Remember Old Skull? In the late 80s, they were a group of younguns (none above the age of ten) who were said to be the 'world's youngest punk band,' and legend has it that they broke up when one of the members was grounded for a month. Seriously, I'm not making this up! At the time, Old Skull were viewed with a mighty hefty grain o'salt. Anyway, the point of that brief history lesson is to inform you that Graham Lindsey was one of those Old Skull kids, and now he's grown up and has made a most impressive debut album, Famous Anonymous Wilderness.
If you're expecting the Punk Rawk Rumble of Old Skull, you're gonna be disappointed. Well, not really, because this album's better than all of that. He's traded in his Doc Martens for some Justins, and he's making music that's a lot earthier. That doesn't mean it's prettier, because there's a road-weary vibe to Famous Anonymous Wilderness that most of your other singer/songwriter types could only dream of having. Lindsey really really REALLY reminds me of Bob Dylan's best years--the years he was a great songwriter and not a parody of what Dylan used to be.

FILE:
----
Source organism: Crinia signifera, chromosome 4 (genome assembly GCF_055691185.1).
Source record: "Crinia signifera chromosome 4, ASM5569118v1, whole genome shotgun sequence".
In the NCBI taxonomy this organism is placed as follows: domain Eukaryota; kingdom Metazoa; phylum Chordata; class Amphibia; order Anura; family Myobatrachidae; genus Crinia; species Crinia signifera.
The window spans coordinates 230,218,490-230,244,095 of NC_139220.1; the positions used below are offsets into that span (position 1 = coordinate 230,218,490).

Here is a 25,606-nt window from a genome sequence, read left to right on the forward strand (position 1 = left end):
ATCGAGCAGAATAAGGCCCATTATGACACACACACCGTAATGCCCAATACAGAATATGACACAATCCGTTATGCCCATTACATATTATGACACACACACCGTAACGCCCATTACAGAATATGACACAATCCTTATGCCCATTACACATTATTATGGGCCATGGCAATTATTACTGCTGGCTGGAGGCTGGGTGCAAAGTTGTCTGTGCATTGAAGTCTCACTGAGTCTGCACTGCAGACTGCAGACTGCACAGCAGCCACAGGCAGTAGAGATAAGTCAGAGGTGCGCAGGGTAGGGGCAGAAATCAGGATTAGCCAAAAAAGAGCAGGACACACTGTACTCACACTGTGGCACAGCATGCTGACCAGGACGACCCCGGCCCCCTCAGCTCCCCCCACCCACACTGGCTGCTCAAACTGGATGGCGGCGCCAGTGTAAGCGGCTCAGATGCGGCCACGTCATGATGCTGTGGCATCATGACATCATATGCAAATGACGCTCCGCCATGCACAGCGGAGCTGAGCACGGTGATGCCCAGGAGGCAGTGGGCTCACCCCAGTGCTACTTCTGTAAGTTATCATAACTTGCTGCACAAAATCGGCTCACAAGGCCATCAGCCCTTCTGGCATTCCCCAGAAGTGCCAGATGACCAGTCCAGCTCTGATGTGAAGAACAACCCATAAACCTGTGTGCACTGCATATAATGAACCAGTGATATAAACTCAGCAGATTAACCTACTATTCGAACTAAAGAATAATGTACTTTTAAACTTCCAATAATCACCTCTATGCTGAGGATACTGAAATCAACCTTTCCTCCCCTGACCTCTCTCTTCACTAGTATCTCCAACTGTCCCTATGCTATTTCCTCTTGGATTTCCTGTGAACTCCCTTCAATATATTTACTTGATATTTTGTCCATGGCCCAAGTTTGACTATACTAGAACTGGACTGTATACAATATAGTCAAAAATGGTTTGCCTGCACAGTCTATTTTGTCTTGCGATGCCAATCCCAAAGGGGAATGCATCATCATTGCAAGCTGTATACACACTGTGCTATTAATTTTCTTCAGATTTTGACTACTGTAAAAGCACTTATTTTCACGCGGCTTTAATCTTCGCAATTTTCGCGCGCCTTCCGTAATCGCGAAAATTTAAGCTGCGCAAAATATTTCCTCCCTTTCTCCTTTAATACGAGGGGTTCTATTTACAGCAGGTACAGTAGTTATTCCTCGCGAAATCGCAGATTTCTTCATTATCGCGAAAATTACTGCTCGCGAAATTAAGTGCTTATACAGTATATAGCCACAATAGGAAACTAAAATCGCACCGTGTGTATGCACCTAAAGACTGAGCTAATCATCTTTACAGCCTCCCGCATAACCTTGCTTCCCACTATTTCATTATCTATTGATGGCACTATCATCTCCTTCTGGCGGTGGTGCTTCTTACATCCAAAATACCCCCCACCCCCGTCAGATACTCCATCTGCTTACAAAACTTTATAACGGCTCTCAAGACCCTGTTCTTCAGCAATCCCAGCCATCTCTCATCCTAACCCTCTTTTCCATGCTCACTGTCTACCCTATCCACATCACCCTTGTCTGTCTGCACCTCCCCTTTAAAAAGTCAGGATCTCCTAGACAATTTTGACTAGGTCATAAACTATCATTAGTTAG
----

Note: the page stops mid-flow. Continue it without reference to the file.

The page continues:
Lindsey pretty much sets the tone of the album with the down and out ballad "Hutch Jack Flats Rag," His voice--sounding like a perfect replication of Dylan circa The Times They Are A-Changin', but with a little more country slant. But don't think that Lindsey's just a feller with a guitar and a harmonica, because he's not. He does have a good little backing band; they're pretty rocking on "Emma Rumble" and "My Museum Blues." On songs like "Dead Man's Waltz" and "I Won't Let You Down," he wins points for excellent use of the one instrument I love to hear: pedal steel. All of these songs are sung with an edge of experience; sure, he's a young fellow, but just look into those eyes of his: if the eyes are the mirror of the soul, you quickly realize that in Lindsey's case, it's not the age, it's the mileage.
While a mixture of country/folk music and punk rock might seem to be a novelty to some, and it might be just an extention of that whole 'emo' thing to others, but Graham Lindsey's the real deal. His songs echo through the soul and his voice rings true, and as you listen, you'll find yourself nodding your head and thinkin', "yeah, I know what you mean, son." Ulitmately, though, what is it that makes Famous Anonymous Wilderness such a rewarding find? It's simple, really: No bullshit, no pretension, and honest songwriting.
And what did you say were the distinctions between punk and country?